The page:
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The Sweet Science of Sustainability

As we continue to look for ways to make cotton more sustainable, our biggest ally is science. At Cotton Incorporated, we regularly team with leading research institutions to scientifically study how to make cotton more sustainable – either by reducing environmental impacts during the growth, production and processing of cotton, or by minimizing the environmental impacts at the end of a cotton product’s life cycle.


While there is often focus on ways to make the production of cotton more sustainable, there are exciting opportunities emerging to minimize the environmental impact at the end of cotton’s life cycle. Americans discard nearly 17 million tons of used textiles each year, and nearly 85 percent of it ends up in landfills or incineration, releasing substantial greenhouse gases (specifically CO2 (carbon dioxide) and methane) into the atmosphere, according to Environmental Protection Agency 2018 data. These greenhouse gas emissions are reported to be 1.5 Kg CO2 eq per Kg of textile wastes. Which would add up to an estimated 25.5 billion Kg of CO2 equivalent per year in the United States.


Recently, Cotton Incorporated teamed with North Carolina State University (NCSU) to develop novel chemical processes to recycle used clothing into commercially viable building blocks for other products. We are working with Dr. Hasan Jameel and Dr. Ronalds Gonzalez and a team of researchers at NCSU to develop environmentally and economically feasible ways to turn discarded cotton into glucose…i.e., sugar. In addition to being a common ingredient in desserts, glucose is the main raw material used to produce ethanol (biofuel).  Glucose may also be used to produce numerous value-added chemicals such as levulinic acid, succinic acid, itaconic acid, glutamic acid, and lactic acid. These chemicals have a wide range of end uses. For example, succinic acid is used for a wide range of applications and is a critical compound for producing many industrially important products, including surfactants and detergents, flavors and fragrances, and biodegradable polymers (clothing fibers). Lactic acid is used in the cosmetics industry to manufacture hygiene and esthetic products, due to its moisturizing, antimicrobial, and rejuvenating effects on the skin. In the pharmaceutical industry, it is used as a supplement in the synthesis of dermatologic drugs. In the food industry, it is used in the production of yogurt and cheese.


Traditionally, many of these chemicals are produced from petroleum.  Alternatively, developing a process to convert discarded cotton textiles into these same useful chemical compounds, i.e., bio-based building blocks, may directly decrease greenhouse gas emissions. In addition, by utilizing cotton as the feedstock, the emissions have the potential to be significantly reduced compared to producing these products from petroleum. This process, co-developed by researchers at North Carolina State University and Cotton Incorporated, uses enzymatic hydrolysis, where enzymes turn the cellulose in cotton into more basic molecules (like glucose). The processes developed by the research team are important to help deal with the complexity associated with textile waste such as blends of natural (e.g., cotton) and synthetic fibers (e.g., polyester, nylon, rayon, etc.). For example, the efficient conversion of cotton from textiles into glucose could allow the downstream separation and recycling of other synthetic and non-biodegradable fibers, representing 60 percent of the whole textile production.[1],[2]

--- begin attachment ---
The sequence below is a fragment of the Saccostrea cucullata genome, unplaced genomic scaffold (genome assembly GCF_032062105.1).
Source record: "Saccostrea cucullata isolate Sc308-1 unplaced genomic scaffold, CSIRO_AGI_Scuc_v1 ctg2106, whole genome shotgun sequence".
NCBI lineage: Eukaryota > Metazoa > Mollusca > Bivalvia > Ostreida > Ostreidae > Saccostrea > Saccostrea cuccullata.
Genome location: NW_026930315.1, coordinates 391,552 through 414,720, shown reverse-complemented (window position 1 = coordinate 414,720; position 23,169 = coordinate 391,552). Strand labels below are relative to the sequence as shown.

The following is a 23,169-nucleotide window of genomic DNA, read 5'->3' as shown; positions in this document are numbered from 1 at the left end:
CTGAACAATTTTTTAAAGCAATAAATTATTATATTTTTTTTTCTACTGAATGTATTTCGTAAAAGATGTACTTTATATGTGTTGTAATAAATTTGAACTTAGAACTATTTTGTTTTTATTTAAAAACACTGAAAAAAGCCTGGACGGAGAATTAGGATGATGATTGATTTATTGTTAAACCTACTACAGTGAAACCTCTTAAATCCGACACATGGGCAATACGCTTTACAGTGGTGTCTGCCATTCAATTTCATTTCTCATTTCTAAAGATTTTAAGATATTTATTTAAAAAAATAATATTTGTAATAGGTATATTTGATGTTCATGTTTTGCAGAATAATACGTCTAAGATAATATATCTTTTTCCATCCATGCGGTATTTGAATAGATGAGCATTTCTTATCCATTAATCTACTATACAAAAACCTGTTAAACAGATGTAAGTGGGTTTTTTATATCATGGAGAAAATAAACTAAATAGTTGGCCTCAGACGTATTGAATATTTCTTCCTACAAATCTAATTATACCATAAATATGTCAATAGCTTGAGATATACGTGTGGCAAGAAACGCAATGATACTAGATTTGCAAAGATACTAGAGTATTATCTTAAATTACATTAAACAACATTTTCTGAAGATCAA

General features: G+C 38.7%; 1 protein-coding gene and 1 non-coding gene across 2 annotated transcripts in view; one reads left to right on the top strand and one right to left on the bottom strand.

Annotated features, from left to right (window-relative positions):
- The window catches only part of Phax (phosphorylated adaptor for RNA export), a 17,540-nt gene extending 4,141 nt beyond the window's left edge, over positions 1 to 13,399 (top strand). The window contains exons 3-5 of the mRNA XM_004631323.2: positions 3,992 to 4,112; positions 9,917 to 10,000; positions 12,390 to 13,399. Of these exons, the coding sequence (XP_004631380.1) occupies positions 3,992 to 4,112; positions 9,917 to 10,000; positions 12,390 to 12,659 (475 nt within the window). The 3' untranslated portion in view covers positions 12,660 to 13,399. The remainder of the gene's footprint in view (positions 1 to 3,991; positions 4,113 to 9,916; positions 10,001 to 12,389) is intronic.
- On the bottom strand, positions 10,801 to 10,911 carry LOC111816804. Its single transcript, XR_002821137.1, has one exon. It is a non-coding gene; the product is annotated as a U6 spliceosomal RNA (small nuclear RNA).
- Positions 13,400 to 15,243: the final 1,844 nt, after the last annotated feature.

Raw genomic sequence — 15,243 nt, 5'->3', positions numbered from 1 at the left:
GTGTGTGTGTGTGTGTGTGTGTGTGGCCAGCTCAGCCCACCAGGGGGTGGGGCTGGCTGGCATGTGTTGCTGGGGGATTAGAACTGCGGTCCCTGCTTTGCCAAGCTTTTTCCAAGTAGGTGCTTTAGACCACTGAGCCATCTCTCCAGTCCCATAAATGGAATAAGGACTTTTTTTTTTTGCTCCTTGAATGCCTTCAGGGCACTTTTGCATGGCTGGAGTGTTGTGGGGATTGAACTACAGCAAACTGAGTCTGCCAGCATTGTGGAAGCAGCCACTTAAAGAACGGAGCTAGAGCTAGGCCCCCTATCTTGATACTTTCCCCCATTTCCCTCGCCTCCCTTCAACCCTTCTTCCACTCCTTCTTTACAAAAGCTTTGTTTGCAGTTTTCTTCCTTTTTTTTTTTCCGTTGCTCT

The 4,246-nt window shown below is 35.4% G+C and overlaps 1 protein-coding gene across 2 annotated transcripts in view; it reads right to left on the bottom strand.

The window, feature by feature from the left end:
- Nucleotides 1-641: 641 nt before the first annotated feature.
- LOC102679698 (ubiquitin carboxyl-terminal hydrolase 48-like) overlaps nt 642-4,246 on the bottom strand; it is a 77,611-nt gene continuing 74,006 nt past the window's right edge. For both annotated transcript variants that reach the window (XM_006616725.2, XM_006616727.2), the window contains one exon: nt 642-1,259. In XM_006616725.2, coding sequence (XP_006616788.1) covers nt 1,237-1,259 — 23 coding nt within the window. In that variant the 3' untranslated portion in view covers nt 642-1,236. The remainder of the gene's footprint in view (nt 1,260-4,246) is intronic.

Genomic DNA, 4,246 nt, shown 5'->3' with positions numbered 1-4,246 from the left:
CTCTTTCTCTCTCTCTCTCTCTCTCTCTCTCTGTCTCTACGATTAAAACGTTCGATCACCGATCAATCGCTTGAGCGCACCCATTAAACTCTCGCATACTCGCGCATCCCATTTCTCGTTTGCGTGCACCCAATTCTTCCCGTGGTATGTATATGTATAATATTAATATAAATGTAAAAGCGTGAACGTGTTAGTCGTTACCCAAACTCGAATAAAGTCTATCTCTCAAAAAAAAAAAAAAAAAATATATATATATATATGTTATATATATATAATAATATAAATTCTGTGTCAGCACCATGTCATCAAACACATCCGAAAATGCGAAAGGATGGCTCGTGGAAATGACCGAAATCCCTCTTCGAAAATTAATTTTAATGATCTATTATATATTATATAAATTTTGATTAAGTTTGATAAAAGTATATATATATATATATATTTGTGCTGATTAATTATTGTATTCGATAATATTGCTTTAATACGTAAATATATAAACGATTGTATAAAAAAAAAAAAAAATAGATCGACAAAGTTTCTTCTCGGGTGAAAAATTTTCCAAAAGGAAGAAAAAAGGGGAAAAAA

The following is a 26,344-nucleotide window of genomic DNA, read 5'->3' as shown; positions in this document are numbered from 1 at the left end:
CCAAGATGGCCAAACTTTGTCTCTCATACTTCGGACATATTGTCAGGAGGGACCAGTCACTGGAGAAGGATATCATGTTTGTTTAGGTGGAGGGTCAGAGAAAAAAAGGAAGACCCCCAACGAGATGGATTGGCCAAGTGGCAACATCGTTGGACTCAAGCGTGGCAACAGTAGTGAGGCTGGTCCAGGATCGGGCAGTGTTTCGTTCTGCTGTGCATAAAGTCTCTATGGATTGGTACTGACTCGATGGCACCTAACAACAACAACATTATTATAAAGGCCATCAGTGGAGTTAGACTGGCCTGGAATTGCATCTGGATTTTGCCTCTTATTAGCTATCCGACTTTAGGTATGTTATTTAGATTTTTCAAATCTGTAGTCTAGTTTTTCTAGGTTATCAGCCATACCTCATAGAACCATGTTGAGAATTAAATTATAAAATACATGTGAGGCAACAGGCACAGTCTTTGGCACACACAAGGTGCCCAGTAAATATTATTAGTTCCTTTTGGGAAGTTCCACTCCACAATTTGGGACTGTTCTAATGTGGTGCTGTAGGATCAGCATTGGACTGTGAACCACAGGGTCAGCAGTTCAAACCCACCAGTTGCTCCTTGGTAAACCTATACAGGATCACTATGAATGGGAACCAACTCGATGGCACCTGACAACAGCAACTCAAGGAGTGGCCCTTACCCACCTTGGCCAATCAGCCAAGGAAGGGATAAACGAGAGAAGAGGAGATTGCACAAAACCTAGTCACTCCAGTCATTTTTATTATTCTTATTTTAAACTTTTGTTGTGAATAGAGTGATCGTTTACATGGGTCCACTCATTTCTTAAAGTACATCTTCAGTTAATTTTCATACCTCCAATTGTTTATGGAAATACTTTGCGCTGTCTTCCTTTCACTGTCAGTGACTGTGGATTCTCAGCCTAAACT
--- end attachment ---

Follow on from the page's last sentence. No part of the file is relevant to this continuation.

In addition to being sustainable, this process can also be economically viable. Textile waste is a low-cost raw material, which can be converted into glucose (400 USD/ton according to trading economics data). Many of the products mentioned above retail for thousands of dollars per ton.


At the end of 2021, our project team filed a provisional patent application, USSN: 63/287,355 to protect the new processes developed in this work.  In 2022, Cotton Incorporated and North Carolina State University are working to set up a pilot-scale demonstration to better adapt these processes over to the commercial sector, thereby putting another tool in our sustainability toolbox. These pilot projects will scale the process from a few grams in laboratory settings to 50 pounds for the pilot plant trials.


We often refer to cotton as an “and crop” because of its inherent circularity and the many uses of byproducts such as cotton linters or cottonseed oil. But thanks to some brilliant researchers and the power of chemistry, we can now add sugar to that list of “and” products and continue our goal of making the production and disposal of cotton more sustainable.

Matthew Farrell – Manager, Textile Chemistry Research


Mary Ankeny – Vice President, Product Development & Implementation Operations


[1] Jia, F., Yin, S., Chen, L. & Chen, X. The circular economy in the textile and apparel industry: A systematic literature review. J. Clean. Prod. 259, 120728 (2020).
[2] Quartinello, F. et al. Highly selective enzymatic recovery of building blocks from wool-cotton-polyester textile waste blends. Polymers (Basel). 10, (2018).